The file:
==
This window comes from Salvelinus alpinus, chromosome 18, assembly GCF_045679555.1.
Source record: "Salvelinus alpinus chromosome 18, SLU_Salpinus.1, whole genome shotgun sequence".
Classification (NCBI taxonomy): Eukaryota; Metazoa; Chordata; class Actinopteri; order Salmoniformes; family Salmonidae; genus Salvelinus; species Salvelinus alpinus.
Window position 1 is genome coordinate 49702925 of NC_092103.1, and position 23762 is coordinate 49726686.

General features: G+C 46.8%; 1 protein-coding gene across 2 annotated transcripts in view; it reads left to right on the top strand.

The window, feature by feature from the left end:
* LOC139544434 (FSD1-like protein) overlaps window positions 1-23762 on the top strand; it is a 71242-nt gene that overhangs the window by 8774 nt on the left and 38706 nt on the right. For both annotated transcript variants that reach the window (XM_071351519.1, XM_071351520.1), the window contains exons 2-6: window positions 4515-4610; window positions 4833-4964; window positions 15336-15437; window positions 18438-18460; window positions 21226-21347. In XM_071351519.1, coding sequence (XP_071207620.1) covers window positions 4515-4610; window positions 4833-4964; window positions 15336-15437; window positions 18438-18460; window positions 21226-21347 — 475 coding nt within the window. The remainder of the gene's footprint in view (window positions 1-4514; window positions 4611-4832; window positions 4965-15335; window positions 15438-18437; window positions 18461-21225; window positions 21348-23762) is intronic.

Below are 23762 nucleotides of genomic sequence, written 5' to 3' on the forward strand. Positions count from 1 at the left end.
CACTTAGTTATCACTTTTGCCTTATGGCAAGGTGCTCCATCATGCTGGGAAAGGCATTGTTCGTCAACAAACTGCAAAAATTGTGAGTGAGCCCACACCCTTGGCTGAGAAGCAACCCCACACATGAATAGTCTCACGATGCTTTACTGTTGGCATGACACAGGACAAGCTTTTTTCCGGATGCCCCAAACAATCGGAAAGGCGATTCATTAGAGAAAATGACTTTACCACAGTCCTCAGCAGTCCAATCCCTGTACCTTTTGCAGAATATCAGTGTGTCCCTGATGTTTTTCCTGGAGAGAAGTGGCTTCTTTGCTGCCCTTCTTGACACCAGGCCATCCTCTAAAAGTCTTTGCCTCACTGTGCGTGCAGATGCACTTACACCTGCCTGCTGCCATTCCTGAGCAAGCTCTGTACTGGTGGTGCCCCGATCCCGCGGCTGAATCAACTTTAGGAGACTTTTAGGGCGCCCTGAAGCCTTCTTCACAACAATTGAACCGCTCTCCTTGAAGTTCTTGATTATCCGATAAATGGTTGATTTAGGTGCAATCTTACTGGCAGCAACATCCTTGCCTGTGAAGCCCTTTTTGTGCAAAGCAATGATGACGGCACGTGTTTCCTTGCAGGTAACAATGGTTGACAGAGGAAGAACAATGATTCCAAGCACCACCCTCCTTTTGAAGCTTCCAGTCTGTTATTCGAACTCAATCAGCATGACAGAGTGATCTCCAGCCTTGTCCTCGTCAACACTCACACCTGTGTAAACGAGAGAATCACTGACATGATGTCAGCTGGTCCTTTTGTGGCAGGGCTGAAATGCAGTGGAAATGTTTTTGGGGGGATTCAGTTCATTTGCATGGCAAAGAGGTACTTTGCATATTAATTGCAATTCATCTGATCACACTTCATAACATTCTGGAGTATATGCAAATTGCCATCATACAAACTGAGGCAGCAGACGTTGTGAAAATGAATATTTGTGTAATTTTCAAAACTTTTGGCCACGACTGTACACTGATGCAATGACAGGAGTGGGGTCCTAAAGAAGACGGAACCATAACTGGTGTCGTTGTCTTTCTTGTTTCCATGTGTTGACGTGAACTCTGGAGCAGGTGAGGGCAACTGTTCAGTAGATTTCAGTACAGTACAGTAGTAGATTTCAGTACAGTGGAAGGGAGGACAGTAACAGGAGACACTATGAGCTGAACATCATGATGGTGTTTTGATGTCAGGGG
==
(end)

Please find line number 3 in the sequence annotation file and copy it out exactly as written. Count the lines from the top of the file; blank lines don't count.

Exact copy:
Classification (NCBI taxonomy): Eukaryota; Metazoa; Chordata; class Actinopteri; order Salmoniformes; family Salmonidae; genus Salvelinus; species Salvelinus alpinus.